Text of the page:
Although the Czech Accessibility Law (the transposition of the Web Accessibility Directive) was not the first legislative measure related to accessibility in our country (the Czech Decree of Accessibility had come into force in 2008), it brings - like any other change - the new impetus for accessibility for all subjects affected. Since 2019, when the Czech Accessibility Law took effect, we could see the constantly growing interest regarding all kinds of accessibility services (workshops, assessments, consultations, etc.)

I do hope that those who are responsible for development and publishing will be influenced by this legislation in a positive way. They will start to consider accessibility as an integral part of their activities and something that’s normal and should be done without fear of lawsuits.

And as a follow-up to this, I do also hope that the joint effort of all stakeholders will bring people with disabilities a more inclusive environment in terms of web, mobile, and documents accessibility, making the daily work a lot easier for them.

Which all might result in a more independent life.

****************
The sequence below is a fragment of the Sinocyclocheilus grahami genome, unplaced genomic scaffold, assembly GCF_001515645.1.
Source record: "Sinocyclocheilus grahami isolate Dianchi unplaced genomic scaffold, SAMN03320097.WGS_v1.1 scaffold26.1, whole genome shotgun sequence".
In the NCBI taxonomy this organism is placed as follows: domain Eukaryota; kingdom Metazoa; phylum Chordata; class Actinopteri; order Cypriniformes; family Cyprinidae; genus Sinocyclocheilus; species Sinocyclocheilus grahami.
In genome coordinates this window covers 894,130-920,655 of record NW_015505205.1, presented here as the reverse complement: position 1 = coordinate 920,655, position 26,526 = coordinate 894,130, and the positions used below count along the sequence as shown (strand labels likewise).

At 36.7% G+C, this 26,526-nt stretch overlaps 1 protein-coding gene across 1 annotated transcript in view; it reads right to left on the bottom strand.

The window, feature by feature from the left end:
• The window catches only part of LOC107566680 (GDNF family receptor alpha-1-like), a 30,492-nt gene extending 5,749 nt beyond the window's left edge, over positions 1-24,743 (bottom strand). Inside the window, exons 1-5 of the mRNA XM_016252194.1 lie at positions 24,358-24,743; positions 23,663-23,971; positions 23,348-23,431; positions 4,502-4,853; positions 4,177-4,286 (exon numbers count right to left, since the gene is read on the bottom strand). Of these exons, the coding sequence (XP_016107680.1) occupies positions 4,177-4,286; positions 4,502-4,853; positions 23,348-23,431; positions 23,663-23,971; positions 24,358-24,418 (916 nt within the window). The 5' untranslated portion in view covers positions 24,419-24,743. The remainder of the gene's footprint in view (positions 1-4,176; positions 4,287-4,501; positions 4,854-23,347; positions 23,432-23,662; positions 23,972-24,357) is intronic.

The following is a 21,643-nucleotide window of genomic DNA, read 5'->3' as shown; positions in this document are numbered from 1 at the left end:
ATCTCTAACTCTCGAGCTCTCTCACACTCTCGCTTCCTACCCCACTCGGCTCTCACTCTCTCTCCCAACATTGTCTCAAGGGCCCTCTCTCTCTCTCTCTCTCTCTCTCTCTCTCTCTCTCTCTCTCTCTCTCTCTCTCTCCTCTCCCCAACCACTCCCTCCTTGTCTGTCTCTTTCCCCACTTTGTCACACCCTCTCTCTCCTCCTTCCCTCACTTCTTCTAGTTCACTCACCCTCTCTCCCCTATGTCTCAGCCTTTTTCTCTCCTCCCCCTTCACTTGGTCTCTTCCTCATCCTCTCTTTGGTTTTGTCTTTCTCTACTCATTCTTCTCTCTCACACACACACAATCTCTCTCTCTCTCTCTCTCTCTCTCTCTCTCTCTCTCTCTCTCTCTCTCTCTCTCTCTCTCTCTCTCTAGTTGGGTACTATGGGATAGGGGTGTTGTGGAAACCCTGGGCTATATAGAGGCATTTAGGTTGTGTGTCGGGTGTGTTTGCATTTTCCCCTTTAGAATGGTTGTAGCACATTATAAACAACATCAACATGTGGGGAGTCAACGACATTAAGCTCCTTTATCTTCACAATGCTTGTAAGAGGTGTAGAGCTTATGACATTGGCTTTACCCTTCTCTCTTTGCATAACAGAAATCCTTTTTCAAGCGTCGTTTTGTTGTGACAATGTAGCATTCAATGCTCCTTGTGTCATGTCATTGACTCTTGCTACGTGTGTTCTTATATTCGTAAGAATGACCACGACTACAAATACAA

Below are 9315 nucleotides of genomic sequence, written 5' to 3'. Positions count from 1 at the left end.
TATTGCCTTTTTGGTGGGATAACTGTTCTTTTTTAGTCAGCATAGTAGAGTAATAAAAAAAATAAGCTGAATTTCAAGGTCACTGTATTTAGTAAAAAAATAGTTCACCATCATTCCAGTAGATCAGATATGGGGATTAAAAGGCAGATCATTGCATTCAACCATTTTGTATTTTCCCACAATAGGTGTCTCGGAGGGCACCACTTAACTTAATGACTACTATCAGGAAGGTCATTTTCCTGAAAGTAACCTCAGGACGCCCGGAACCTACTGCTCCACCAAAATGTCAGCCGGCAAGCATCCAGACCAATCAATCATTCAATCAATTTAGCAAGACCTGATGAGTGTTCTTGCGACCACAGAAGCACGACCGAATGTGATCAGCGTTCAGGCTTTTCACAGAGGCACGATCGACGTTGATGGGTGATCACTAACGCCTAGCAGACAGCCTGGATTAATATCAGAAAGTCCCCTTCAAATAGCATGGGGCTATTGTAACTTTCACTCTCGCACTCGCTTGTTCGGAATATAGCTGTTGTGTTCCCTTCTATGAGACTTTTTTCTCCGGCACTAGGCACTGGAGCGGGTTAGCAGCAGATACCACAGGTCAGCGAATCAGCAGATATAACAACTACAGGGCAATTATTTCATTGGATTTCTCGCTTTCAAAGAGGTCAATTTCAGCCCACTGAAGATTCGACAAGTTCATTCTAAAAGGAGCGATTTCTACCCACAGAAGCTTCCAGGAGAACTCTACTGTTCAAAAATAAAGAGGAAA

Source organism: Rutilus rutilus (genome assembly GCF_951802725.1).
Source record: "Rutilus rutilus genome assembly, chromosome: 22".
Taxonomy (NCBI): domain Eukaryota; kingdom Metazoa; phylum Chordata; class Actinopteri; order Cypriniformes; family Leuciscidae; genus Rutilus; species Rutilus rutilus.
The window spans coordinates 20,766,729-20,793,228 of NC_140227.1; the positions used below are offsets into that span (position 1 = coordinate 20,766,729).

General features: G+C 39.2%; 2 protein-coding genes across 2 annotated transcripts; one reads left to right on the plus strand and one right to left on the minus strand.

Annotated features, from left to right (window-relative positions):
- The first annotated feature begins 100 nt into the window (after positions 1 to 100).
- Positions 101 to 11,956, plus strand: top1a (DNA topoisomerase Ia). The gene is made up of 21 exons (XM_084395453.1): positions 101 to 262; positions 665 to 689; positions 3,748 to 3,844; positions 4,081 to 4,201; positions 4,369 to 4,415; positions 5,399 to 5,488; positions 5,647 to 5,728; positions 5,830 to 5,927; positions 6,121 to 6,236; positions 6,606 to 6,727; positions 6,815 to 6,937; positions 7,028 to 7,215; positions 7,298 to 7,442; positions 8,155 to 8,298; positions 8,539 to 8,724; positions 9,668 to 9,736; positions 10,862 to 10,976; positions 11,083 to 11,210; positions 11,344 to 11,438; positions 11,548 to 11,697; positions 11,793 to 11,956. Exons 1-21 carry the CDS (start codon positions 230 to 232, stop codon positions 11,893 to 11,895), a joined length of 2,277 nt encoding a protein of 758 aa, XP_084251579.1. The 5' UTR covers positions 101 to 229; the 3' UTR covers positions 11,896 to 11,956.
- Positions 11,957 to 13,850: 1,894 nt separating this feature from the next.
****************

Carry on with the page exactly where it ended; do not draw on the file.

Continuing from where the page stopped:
Other news
A sreenshot of a Zoom meeting. Photo

Zoom app adds accessibility features

The accessibility features let you pin and spotlight multiple videos during calls. Making it easier to keep a sign language interpreter on-screen.

A park seen from the air. Photo

New "universal design" guide wants to make public spaces pleasant for all

The American Society of Landscape Architects’s guide lays out best practices for designing neighborhoods, streets, parks, plazas, playgrounds, and gardens that are inclusive for people of all abilities.

The HaptiRead, 256 ultrasonic transducers. Photo

Haptic technology uses ultrasound waves to create Braille out of thin air

Researchers from Germany’s Bayreuth University have developed a device called HaptiRead that can produce Braille using ultrasound waves.